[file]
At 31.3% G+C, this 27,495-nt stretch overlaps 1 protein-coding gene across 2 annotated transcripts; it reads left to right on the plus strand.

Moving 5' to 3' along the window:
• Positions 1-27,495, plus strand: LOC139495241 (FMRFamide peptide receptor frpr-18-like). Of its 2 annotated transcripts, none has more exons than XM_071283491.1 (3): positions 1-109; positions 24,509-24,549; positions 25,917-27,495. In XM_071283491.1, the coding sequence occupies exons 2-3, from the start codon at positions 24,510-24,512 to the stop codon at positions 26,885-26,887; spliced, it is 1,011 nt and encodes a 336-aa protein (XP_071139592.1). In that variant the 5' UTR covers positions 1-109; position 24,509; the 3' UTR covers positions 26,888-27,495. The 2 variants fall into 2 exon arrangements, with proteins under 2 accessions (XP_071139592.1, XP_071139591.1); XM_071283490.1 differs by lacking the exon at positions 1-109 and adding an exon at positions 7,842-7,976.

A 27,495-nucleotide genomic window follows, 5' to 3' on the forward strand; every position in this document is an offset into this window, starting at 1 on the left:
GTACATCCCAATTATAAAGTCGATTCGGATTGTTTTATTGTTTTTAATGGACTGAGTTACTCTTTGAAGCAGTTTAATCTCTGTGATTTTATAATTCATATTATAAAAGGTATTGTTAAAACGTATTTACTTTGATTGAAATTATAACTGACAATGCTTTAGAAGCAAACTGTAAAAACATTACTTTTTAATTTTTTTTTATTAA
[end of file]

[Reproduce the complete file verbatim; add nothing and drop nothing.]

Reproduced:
At 31.3% G+C, this 27,495-nt stretch overlaps 1 protein-coding gene across 2 annotated transcripts; it reads left to right on the plus strand.

Moving 5' to 3' along the window:
• Positions 1-27,495, plus strand: LOC139495241 (FMRFamide peptide receptor frpr-18-like). Of its 2 annotated transcripts, none has more exons than XM_071283491.1 (3): positions 1-109; positions 24,509-24,549; positions 25,917-27,495. In XM_071283491.1, the coding sequence occupies exons 2-3, from the start codon at positions 24,510-24,512 to the stop codon at positions 26,885-26,887; spliced, it is 1,011 nt and encodes a 336-aa protein (XP_071139592.1). In that variant the 5' UTR covers positions 1-109; position 24,509; the 3' UTR covers positions 26,888-27,495. The 2 variants fall into 2 exon arrangements, with proteins under 2 accessions (XP_071139592.1, XP_071139591.1); XM_071283490.1 differs by lacking the exon at positions 1-109 and adding an exon at positions 7,842-7,976.

A 27,495-nucleotide genomic window follows, 5' to 3' on the forward strand; every position in this document is an offset into this window, starting at 1 on the left:
GTACATCCCAATTATAAAGTCGATTCGGATTGTTTTATTGTTTTTAATGGACTGAGTTACTCTTTGAAGCAGTTTAATCTCTGTGATTTTATAATTCATATTATAAAAGGTATTGTTAAAACGTATTTACTTTGATTGAAATTATAACTGACAATGCTTTAGAAGCAAACTGTAAAAACATTACTTTTTAATTTTTTTTTATTAA